Correcting The Narrative
The Correcting the Narrative Campaign employs a combination of story-telling, and in-person and virtual events to promote acceptance of people with criminal records as not just, at best, taxpayers, employees, and neighbors, but rather equal citizens, employers, and potential family. The narrative has transitioned over time from one of fear and danger to often pity for people with criminal records and spectacle for what we did and who we were. While it is very true that the difficulties of our demographic leading to, during, and post-incarceration is absolutely true, over-portraying them is also detrimental to our end goal of equality. The pity and spectacle narrative, often pushed by well-meaning and even system-impacted people, actually causes society to connect who we are and who we can be more with our shadows and the stereotypes promoted in the media and uninformed communities.
At physical events, people with criminal records and their supporters go into communities that are more indifferent or antagonistic to them and participate in a variety of respectable activities, from volunteering to mentoring and creative projects to highly-skilled jobs. Virtual events give people from these communities and anywhere else the chance to virtually interact with people with criminal records and their supporters to ask any questions or bring up any concerns, fears, and doubts about people with criminal records and efforts to improve our approach to justice. And our story-telling (videos below) powerfully portray the successes, humanity, and agency of people with criminal records.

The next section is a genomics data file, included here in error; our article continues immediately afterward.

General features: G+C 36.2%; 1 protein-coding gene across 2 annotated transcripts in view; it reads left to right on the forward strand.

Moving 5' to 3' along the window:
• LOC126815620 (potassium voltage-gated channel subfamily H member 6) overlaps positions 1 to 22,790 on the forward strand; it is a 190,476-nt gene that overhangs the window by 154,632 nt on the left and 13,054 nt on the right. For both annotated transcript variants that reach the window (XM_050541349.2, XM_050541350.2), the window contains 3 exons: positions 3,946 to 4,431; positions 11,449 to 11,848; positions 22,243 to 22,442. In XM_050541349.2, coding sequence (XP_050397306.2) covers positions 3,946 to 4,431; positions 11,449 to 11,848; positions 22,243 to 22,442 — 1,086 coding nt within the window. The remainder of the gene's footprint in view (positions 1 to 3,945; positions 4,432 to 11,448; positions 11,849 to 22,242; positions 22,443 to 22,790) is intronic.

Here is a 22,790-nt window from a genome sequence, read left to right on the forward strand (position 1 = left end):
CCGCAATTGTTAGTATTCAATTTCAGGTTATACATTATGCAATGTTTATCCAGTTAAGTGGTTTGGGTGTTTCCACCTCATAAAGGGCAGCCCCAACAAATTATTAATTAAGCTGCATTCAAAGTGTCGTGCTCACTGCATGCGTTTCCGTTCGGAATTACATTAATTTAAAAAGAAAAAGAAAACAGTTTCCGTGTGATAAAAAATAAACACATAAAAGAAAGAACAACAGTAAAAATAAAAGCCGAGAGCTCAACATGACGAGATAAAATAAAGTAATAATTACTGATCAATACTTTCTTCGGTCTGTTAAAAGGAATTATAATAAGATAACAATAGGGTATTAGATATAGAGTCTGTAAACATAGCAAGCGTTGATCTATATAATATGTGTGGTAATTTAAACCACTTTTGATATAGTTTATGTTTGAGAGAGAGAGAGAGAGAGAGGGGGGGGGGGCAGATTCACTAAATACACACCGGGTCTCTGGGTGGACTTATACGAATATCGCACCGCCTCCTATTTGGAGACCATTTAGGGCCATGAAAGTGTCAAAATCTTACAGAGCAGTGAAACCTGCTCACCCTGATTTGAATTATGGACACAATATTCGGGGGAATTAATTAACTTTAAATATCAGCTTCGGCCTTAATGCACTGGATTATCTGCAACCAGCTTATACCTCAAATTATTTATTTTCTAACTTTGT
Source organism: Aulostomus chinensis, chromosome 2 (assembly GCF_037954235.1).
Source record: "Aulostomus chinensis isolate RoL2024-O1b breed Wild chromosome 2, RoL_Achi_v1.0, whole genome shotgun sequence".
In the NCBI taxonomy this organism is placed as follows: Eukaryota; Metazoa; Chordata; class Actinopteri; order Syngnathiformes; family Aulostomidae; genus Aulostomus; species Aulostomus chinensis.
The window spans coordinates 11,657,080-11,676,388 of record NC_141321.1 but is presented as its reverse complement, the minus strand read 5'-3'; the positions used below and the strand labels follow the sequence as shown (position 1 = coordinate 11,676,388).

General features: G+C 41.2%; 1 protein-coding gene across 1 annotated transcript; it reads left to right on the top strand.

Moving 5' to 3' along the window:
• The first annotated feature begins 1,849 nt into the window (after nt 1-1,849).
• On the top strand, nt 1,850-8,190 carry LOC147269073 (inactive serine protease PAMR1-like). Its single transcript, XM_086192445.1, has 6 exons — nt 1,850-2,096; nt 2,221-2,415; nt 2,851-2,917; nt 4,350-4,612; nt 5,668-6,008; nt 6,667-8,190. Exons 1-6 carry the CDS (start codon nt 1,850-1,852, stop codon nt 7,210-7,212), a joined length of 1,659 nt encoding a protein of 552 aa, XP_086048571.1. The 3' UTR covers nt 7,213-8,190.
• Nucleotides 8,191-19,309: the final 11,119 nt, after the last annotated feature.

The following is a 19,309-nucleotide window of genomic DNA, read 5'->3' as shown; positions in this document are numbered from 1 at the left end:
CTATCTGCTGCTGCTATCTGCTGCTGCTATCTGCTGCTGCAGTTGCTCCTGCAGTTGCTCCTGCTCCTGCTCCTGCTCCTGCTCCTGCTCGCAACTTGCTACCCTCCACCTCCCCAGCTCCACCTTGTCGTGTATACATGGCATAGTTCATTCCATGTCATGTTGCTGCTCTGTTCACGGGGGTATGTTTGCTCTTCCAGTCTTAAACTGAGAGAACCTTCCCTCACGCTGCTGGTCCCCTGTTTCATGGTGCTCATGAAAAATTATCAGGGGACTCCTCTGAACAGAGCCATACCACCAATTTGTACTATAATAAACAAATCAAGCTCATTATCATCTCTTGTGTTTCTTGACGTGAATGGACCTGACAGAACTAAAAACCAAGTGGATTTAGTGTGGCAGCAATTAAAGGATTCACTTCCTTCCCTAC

By engaging with these more stereotypically indifferent and antagonistic audiences, they become more supportive of or at least less opposed to reform efforts, which will result in greater respect, opportunities, and success for the estimated 70 million adults in the U.S. with a criminal record and their millions more loved ones, especially underage children.
Those we disagree with need us and we need them to achieve a society where we invest in safety and justice more than punishment and separation. IF the world were ideal, no one would have to prove their value and correct biases. However, shoulda/woulda/coulda is not a strategy for change. Tough conversations and hard realities must be embraced and accounted for in order for sustainable solutions to take place. There is almost no greater example of this than the need to reach out to those who have shown us such disregard and say: “Look. See who we truly are. We need you to confront your misperception of our successes, humanity, and agency.”